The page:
physical address space.
The top of kuseg is 0x80000000. The top of kseg0 is 0xa0000000, and
the top of kseg1 is 0xc0000000.
The memory map thus looks like this:
||Exception address if BEV set.
||UTLB exception address if BEV set.
||Execution begins here after processor reset.
||Exception address if BEV not set.
||UTLB exception address if BEV not set.
3. Setting Up Assignment 3
You will (again) be setting up the SVN repository that will contain
your code. Remember to use a 3231 subshell (or continue
using your modified PATH) for this assignment, as outlined in
Only one of you needs to do the
following. We suggest your partner sit in on this part
of the assignment.
Check your umask is still set appropriately.
If not, you have done something wrong with your umask setup and
need to fix it.
Now import the assignment sources.
% cd /home/cs3231/assigns
% svn import asst3/src file:///home/osprjXXX/repo/asst3/trunk -m "Initial import"
Make an immediate branch of this import for easy reference
when you generate your diff:
% svn copy -m "Tag initial import" file:///home/osprjXXX/repo/asst3/trunk file:///home/osprjXXX/repo/asst3/initial
You have now completed setting up a shared repository for both partners.
Checking out a working copy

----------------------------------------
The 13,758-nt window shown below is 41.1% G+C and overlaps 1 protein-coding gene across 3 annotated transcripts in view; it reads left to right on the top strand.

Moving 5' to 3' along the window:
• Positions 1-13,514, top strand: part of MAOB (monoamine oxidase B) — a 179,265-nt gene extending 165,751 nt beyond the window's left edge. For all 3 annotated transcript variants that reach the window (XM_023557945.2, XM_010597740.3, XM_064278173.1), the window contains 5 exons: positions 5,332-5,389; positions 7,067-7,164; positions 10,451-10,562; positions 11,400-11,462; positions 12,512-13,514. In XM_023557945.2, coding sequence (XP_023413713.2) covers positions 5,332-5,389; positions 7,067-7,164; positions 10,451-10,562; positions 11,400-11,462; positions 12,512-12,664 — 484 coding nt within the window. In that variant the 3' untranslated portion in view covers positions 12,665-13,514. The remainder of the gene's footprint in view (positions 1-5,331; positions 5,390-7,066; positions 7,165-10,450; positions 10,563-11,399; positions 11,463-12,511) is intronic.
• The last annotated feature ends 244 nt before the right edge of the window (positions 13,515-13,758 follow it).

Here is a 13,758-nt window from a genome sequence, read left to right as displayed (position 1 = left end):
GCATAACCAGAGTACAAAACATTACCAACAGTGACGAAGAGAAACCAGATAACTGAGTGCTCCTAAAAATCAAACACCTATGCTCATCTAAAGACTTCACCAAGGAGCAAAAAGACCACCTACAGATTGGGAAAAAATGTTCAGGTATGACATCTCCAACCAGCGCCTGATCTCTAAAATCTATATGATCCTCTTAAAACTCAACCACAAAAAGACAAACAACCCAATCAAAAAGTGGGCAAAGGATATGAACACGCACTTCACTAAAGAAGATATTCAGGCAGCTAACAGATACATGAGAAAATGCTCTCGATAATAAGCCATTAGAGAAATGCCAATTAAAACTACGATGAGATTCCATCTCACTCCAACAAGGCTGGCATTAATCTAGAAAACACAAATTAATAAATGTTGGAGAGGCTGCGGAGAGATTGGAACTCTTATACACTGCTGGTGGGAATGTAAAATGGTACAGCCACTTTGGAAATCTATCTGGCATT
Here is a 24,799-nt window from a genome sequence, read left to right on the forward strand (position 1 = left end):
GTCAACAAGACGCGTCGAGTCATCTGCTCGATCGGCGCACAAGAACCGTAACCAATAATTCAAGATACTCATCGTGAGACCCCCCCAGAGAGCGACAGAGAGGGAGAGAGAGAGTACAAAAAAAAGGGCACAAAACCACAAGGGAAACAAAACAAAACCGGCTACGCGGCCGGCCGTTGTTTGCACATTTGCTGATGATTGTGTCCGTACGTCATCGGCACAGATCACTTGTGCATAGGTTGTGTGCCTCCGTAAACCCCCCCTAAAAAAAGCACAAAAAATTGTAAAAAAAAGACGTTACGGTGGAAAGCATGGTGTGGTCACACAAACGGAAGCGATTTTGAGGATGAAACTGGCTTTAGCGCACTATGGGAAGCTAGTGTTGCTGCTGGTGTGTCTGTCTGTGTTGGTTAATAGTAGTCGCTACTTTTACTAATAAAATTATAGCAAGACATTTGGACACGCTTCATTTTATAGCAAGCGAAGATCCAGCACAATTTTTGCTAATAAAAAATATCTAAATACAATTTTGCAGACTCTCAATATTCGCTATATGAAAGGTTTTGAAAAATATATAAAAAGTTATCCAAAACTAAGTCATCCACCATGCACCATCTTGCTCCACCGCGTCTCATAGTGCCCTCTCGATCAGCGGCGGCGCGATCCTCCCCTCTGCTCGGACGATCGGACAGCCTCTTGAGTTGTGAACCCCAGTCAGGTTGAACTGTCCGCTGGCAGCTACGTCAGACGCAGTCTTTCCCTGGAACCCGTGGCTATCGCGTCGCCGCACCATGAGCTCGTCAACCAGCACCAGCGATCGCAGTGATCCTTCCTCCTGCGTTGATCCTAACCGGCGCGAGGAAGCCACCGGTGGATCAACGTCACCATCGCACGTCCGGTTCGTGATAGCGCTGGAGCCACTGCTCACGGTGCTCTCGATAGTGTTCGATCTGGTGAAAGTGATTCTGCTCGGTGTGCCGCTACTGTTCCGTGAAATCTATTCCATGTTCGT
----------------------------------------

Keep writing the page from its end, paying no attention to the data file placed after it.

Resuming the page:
The following instructions are now for both partners.
We'll assume from your cs3231 directory is intact from the
previous assignment. Change to your directory.
% cd ~/cs3231
Now checkout a copy of the os161 sources to work on from your
% svn checkout file:///home/osprjXXX/repo/asst3/trunk asst3-src
You should now have a asst3-src directory to work on.
You will also need to increase the amount of physical memory to run
some of the provided tests.
Update ~/cs3231/root/sys161.conf so that the ramsize is as
31 mainboard ramsize=16777216 cpus=1
Or, download a fresh, appropriately configured, version
from here, and install it.
Configure OS/161 for Assignment 3
Remember to set your PATH environment variable as in
previous assignments (e.g. run the 3231 command).
Before proceeding further, configure your new sources, and build
and install the user-level libraries and binaries.
% cd ~/cs3231/asst3-src
% bmake install
You have to reconfigure your kernel before you can use the
framework provided to do this assignment. The procedure for
configuring a kernel is the same as before, except you will use the
ASST3 configuration file:
% cd ~/cs3231/asst3-src/kern/conf
% ./config ASST3
You should now see an ASST3 directory in the compile directory.
Building for ASST3
When you built OS/161 for ASST0, you ran bmake from compile/ASST0.
When you built for ASST1, you ran bmake from compile/ASST1 ... you
can probably see where this is heading:
% cd ../compile/ASST3
% bmake depend
% bmake install
If you now run the kernel as you did for previous assignments, you
should get to the menu prompt. If you try and run a program, it
will fail with a message about an unimplemented feature
(specifically refering to the as_* functions you must